Bethany reside in Montreal. (Photo by Heather Grace Stewart)
But it was a note from a regular DeanOnCampus reader, Dr. James Armstrong (Meds’89), suggesting that I write about Dr. Mount and palliative care that led to this blog.
Dr. Armstrong told me about Dr. Mount’s 1986 lecture to the second year medical school class on palliative care. He and his classmates were “mesmerized” by Mount’s “compassionate support of the dying, for his understanding of the meaning of life and how we as physicians have a humble, yet important role to play in that journey, which we will all take, from life to death.”[ii] Indeed, I have known about Dr. Mount since the early 70’s. Dr. Mount was one of my teachers, when I was a young medical student at McGill.
Balfour Mount is widely known at the father of palliative medicine in North America. He opened Canada’s first palliative-care ward at the Royal Victoria Hospital in 1973. He is credited with coining the term while studying at St. Christopher’s House a London hospice. Interestingly the palliative term came about from a translation issue, “I thought hospice would be a great name, but for francophones the word carried the implication of les hospices in France, which had a reputation for mediocre, warehouse care. Looking for a different term raised the possibility of the word “to palliate,” which means to mitigate or improve the quality.”
Forty years later, end of life care is a global concern. The World Health Organization (WHO) stated, “Population ageing and the implications these present for care towards the end of life are major public health issues for the 21st century”[iii].
Here are some of the facts in Canada, courtesy of the Canadian Hospice Palliative Care Association (CHPCA)[iv] and from the 2010 Senate Report – Raising the Bar: A Roadmap for the Future of Palliative Care in Canada[v]:
- From mid-2008 to mid-2009, there were 242,863 reported deaths in Canada. Population growth forecasts envision that the number of deaths occurring annually in Canada will nearly double to almost 480,000 annually by the year 2056.
- Seventy-five percent of all deaths occur in people over 65 years of age.
- Ninety percent of Canadians who die can benefit from palliative care
- Seniors are the fastest-growing age group and could account for between 23% and 25% of the total population by 2036, nearly double the 13.9% in 2009
- Each death in Canada affects the immediate well being of an average of five other people, or more than 1.25 million Canadians each year.
- A 2004 Ipsos-Reid survey reported that Canadians estimate 54 hours per week are needed to care for a dying loved one in their homes: 64% of those polled indicated they could not devote this number of hours per week.
- Canadian families frequently shoulder 25% of the total cost of palliative care due to costs such as nursing and personal care services.
- Despite ranking in the top ten internationally (The Economist’s Intelligence Unit ‘Quality of Death’ index, 2010), we are still unable to provide valuable hospice palliative care services to over 70% of those dying within Canada.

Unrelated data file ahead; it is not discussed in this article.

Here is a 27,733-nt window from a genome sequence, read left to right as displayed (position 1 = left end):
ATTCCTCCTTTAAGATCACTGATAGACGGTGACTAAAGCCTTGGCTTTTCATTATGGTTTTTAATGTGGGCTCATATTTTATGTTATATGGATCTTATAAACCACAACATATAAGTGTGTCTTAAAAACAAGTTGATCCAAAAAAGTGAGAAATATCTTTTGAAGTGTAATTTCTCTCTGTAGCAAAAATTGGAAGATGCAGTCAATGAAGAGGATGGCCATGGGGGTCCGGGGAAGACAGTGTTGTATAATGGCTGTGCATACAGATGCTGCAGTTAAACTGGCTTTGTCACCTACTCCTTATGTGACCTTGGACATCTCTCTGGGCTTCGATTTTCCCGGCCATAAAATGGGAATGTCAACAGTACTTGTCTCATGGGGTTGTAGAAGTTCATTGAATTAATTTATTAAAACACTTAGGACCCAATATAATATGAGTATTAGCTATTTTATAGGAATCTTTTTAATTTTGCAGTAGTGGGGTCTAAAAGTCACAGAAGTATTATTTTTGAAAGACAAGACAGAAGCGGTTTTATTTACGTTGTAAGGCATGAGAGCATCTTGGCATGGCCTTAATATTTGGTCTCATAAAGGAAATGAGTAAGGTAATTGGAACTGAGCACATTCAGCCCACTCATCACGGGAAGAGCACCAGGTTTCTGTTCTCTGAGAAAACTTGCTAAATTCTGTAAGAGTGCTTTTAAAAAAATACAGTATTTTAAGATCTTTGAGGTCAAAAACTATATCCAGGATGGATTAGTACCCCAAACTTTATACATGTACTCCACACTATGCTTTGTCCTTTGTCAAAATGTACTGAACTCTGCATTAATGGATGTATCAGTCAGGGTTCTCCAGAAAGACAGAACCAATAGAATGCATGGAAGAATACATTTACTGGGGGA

In fact, the Senate report referred to above was tabled by The Honorable Sharon Carstairs P.C. (who was also responsible for three other landmark studies into end of life care). Retired from Senate, The Honorable Ms. Carstairs now chairs the board of directors for the Technology Evaluation in the Elderly Network, Network of Centres of Excellence (NCE) based at Queen’s and Kingston General Hospital. Armed with $23.8 million in federal funding, the network is dedicated to dramatically improving the care choices for our aging population in Canada. Follow this link to find out more http://www.tvn-nce.ca
All of us confront end of life issues with ourselves, or our families, and sadly, it is all too often burdensome and enormously stressful. Canadians should be very grateful to Dr. Balfour Mount for breaking the trail that led to palliative care becoming a highly respected and vital area in the healthcare professions and biomedical sciences.
To express thanks to Dr. Mount and to all those engaged in end of life care I will share this message from Sharon Carstairs in her 2010 report: “There are no words, in any language, which can convey the extent of the gift they give of themselves. They define our most human values, and remind us that the most basic and important value in life is to care for each other.”
I’d like to thank Peter Aitken for his research on this blog.
If you have any thoughts about palliative care, or memories of Dr. Mount, respond to this blog, or better yet… please drop by the Macklem House, my door is always open.
[i] The last human freedom – Heather Grace-Stewart, Queen’s University Alumni Review (Spring 2013) http://queensu.ca/news/alumnireview/last-human-freedom
[ii] Die softer: How we can give life a better ending, Sandra Martin, The Globe and Mail (Apr. 13, 2013) – http://www.theglobeandmail.com/life/health-and-fitness/health/die-softer-how-we-can-give-life-a-better-ending/article11173497/
[iii] – The Solid Facts: Palliative Care, World Health Organization – Europe
[iv] Fact Sheet: Hospice Palliative Care in Canada (2012) – http://www.chpca.net/media/7622/fact_sheet_hpc_in_canada_may_2012_final.pdf
[v] Raising the Bar: A Roadmap for the Future of Palliative Care in Canada, Senate of Canada, The Honourable Senator Sharon Carstairs, P.C. (June 2010) – http://www.virtualhospice.ca/Assets/Raising%20the%20Bar%20June%202010_Senator%20Sharon%20Carstairs_20100608160433.pdf